Solar giant Yingli‘s woes are set to continue with the news a U.S. law firm has lodged a class-action lawsuit in California on behalf of investors who bought shares in the Chinese manufacturer, from March last year up to last Wednesday.
Law firm Pomerantz LLP has given prospective claimants until next Monday (July 27) to join the action, according to a report run today on the globenewswire.com wire service.
The action has been triggered by the statement in Yingli’s annual report, submitted to the Securities and Exchange Commission (SEC) on Wednesday, that indicated "substantial doubt" about the world’s biggest solar company’s ability to remain solvent because of "substantial indebtedness and net loss" which could affect Yingli’s "ability to meet our payment obligations."
The law suit, registered in the U.S. District Court’s Central district of California, alleges Yingli Green Energy Holding Company made false and/or misleading statements during the period from March 18, 2014, to last Wednesday, including the fact the Baoding-based giant could allegedly no longer borrow from commercial banks to fund operations.
‘Inappropriately recognizing revenue’
The Pomerantz suit also alleges Yingli, during the period in question, was inappropriately recognizing revenue, had no reasonable prospects of collecting on certain accounts receivable, based on historic customer conduct and that the company’s inability to raise fresh capital or borrow funds affected its ability to continue as a going concern.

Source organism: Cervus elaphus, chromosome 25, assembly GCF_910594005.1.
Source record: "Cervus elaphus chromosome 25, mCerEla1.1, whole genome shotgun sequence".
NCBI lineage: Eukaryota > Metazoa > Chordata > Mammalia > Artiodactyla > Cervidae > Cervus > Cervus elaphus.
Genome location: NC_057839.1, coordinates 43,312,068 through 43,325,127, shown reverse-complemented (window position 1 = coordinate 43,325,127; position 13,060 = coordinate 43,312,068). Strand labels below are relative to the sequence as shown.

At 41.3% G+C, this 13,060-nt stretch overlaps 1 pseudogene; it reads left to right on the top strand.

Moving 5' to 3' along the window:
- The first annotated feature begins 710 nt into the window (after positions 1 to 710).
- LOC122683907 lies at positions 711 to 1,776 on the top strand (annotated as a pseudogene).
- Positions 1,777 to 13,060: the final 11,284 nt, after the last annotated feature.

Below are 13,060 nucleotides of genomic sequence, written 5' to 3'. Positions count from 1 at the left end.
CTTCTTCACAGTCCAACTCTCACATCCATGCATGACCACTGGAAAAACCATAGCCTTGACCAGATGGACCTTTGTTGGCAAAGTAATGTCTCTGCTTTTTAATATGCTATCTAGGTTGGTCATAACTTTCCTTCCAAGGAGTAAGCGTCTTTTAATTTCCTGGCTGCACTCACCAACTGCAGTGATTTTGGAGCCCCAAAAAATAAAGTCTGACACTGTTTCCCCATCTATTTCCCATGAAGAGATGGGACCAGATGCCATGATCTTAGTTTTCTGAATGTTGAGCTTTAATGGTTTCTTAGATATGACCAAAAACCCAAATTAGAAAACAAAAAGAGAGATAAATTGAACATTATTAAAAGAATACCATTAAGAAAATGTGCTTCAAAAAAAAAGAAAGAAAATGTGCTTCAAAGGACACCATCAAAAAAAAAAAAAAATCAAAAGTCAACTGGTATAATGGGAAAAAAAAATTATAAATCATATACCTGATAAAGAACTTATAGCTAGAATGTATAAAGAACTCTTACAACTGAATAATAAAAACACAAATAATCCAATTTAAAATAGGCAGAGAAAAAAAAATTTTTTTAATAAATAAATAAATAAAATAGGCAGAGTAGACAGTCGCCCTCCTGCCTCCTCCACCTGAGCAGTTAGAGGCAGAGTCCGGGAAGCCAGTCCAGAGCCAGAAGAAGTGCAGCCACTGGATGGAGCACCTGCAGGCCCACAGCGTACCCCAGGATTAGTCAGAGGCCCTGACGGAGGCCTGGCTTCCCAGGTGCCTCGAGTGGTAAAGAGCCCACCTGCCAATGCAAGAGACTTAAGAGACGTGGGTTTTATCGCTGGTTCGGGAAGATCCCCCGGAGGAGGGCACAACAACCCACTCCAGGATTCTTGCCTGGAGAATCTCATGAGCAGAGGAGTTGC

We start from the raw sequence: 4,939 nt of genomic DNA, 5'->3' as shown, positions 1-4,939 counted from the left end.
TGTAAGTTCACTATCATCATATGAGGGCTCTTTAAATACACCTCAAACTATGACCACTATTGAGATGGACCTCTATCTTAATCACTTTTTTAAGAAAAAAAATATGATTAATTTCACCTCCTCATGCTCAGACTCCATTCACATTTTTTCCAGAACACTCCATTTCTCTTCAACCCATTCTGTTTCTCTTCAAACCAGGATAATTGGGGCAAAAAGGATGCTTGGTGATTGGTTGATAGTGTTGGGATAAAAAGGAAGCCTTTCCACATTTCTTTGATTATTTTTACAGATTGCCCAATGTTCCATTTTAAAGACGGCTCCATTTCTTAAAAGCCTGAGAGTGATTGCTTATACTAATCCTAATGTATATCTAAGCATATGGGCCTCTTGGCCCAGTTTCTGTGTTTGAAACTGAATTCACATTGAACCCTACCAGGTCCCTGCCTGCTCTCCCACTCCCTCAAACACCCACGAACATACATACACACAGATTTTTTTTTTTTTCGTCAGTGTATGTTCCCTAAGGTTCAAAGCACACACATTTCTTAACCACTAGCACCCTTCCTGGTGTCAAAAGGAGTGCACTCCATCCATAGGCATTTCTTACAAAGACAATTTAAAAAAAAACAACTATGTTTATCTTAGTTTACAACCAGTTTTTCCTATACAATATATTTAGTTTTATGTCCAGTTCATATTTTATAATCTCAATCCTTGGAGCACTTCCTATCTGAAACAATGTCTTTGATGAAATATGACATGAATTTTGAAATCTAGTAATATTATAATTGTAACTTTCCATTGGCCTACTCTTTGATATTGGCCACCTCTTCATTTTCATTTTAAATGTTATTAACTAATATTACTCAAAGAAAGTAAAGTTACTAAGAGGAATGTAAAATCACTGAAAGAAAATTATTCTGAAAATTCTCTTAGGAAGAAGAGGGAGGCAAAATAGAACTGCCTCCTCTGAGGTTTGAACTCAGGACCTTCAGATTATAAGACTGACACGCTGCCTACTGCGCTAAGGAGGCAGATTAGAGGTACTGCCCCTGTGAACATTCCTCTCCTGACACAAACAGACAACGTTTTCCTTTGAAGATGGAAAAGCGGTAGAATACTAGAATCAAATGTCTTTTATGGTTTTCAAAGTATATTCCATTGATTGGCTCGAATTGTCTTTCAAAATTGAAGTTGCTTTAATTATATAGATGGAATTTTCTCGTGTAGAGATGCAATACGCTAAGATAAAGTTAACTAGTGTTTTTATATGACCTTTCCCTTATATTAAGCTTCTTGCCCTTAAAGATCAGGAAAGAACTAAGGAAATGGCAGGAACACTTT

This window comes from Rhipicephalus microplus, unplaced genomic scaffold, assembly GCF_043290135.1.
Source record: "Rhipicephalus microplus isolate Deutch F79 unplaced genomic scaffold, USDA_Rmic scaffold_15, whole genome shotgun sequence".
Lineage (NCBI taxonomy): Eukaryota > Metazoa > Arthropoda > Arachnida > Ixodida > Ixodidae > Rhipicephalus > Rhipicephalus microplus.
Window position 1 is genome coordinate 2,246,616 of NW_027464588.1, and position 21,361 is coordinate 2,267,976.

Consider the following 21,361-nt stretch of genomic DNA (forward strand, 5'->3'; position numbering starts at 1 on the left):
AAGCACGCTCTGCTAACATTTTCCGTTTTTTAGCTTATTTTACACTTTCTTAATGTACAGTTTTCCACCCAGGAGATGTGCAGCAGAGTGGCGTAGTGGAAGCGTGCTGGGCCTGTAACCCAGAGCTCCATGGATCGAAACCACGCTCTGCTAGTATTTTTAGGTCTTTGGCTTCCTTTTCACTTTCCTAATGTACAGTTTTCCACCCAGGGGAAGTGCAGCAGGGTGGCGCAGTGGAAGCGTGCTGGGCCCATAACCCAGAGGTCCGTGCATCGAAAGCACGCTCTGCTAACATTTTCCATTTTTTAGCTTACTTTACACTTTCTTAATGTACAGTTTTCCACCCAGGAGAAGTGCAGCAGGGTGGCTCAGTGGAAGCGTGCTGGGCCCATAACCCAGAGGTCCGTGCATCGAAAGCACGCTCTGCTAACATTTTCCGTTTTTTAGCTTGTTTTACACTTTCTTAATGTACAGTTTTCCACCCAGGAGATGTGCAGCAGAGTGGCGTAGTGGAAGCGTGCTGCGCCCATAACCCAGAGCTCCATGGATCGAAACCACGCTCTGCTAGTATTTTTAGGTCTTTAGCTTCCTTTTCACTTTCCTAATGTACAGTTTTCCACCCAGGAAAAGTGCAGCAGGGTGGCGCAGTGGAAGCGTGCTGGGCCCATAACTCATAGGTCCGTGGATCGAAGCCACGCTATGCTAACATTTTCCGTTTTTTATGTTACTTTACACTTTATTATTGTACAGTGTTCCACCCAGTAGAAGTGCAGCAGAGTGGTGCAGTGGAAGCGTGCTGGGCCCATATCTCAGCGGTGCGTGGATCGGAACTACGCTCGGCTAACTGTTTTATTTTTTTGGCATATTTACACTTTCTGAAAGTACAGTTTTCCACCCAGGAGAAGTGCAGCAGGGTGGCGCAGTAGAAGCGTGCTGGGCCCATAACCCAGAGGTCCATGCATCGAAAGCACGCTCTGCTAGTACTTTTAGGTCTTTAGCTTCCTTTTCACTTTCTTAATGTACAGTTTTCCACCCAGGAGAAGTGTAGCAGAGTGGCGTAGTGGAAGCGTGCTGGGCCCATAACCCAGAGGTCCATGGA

In support of the claim, Pomerantz points out Yingli’s share price slumped $0.35 per share, or 15 per cent, to close at $1.99 per share after it revealed a net loss of $88.7 million on revenue of $555.5 million in a financial results update on March 25. Pomerantz adds Wednesday’s annual report bombshell saw the share price fall a further 12 per cent to close at $1.49 per share on Saturday. Yingli shares are currently trading at $0.97 per share on the New York exchange.
The Chinese manufacturer has consistently denied recent rumors it has been forced to reduce or halt production because of indebtedness.
The share price slump comes at a time when Chinese stocks across the board have suffered steepling falls, burning small-scale domestic investors and prompting the Communist government to take emergency measures to try and shore up prices and stem the investor rout.